/ 29 October 2021

The Portfolio: HHP’s silver lining at Back To The City

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Hopeful moment: HHP performing at Back To The City in 2016. ‘What we saw on stage was a man seemingly winning the war; making progress in pulling himself out of the depressive abyss,’ writes Sabelo Mkhabela. (Sabelo Mkhabela)

HHP’s set at Back To The City in 2016 was a hopeful moment. The previous year, the motswako rapper had admitted to three suicide attempts in an interview with Gareth Cliff on Cliff Central. “I just got out of rehab,” HHP told the crowd at Mary Fitzgerald Square in Newtown at about 4pm with the sun showering him with its glorious afternoon rays. The rapper shared he had just smoked a “fat blunt” shortly before stepping on stage.

His exact set list has faded away with time, but I recall the usual suspects — Music and Lights, Harambe, Bosso and a few others, inducing a state of euphoria, a product of both nostalgia and seeing Jabba in his element after the concerning revelation.

Seeing thousands of fans losing their minds over his hits shortly after returning from rehab was highly likely a reminder to Jabba of the love his fans had for him. He was showing promise: light on his feet as always; gyrating and contorting to his groovy beats and catchy lyrics. What we saw on stage was a man seemingly winning the war; making progress in pulling himself out of the depressive abyss.

In that era, HHP was growing frustrated by the direction hip-hop had taken. “Radio had started to play trap music only,” he said during the Cliff Central interview. “And I’m like I cannot do trap music; it’s synonymous [with] bitches, champagne, money, and that is not what black excellence is about. That is not what I think Steve Biko died for.” As a result, the gigs had dried up and Jabba found himself at the crossroads with two choices: “Either get with the programme or fizzle out.”

He had no plans of fizzling out. In 2016, the progressive rapper highlighted his 2014 trap-leaning song Pop Mabhodlela from his album Motswako High School with a music video. The song, potent in all aspects, however, didn’t resonate the way trap songs by the likes of Emtee, A-Reece and Nasty C were doing.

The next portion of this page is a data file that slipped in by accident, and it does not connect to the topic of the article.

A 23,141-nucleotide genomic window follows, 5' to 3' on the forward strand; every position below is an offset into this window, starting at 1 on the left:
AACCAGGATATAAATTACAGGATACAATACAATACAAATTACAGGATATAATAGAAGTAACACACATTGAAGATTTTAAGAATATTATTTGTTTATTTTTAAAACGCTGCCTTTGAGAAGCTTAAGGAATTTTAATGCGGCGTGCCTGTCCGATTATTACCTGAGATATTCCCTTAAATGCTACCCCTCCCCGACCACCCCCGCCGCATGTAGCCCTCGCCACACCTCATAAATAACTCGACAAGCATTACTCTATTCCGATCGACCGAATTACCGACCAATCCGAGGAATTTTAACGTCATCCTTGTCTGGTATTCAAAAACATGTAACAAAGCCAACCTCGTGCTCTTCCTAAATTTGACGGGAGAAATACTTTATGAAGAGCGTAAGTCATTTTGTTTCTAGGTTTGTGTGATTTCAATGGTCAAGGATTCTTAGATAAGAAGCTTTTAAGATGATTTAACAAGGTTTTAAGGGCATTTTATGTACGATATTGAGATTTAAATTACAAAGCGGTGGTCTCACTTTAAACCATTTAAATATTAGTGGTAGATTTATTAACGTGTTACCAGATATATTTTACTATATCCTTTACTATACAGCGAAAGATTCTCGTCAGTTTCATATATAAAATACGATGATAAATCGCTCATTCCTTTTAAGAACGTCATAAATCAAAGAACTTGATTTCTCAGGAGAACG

Jabba’s follow-up release was the EP #FGTBB (Feels Good to be Back) which saw him in his best form in years. Working with the young producer Hugo Flash, on #FGTBB, HHP successfully incorporated trap into his original vibe and even tapped into the zeitgeist, rapping over a hurried gqom beat on the EP’s closing song Ganda Dance.

The Back to the City performance that gave me hope for a HHP resurgence was proving itself a reliable sign. In an era that was thriving off blending hip-hop and kwaito, a style he championed years before, Jabba stood a chance to carry on churning out more hits with his eyes closed.

But he didn’t. Even though #FGTBB had potential hits (Mazenke Music was sinfully catchy and the title track as summer-ready as his previous hits), the audience was gravitating towards the new generation of rappers. Twelve days after the release of #FGTBB, HHP was reported to have died of suicide. Thaso, who was one of the first on the scene, confirmed he knew of Jabba’s condition and the two of them had discussed it multiple times.

“I never thought he would do it. He once tried it, and didn’t succeed. I thought my guy was fine,” HHP’s widow Lerato Sengadi was quoted by The Sowetan as saying a day after his artist’s death. “He would lock himself up, and when I saw him do interviews on Metro FM and Motsweding FM, I thought he was fine.” So did many of us when we saw him rocking the Back To The City main stage in 2016.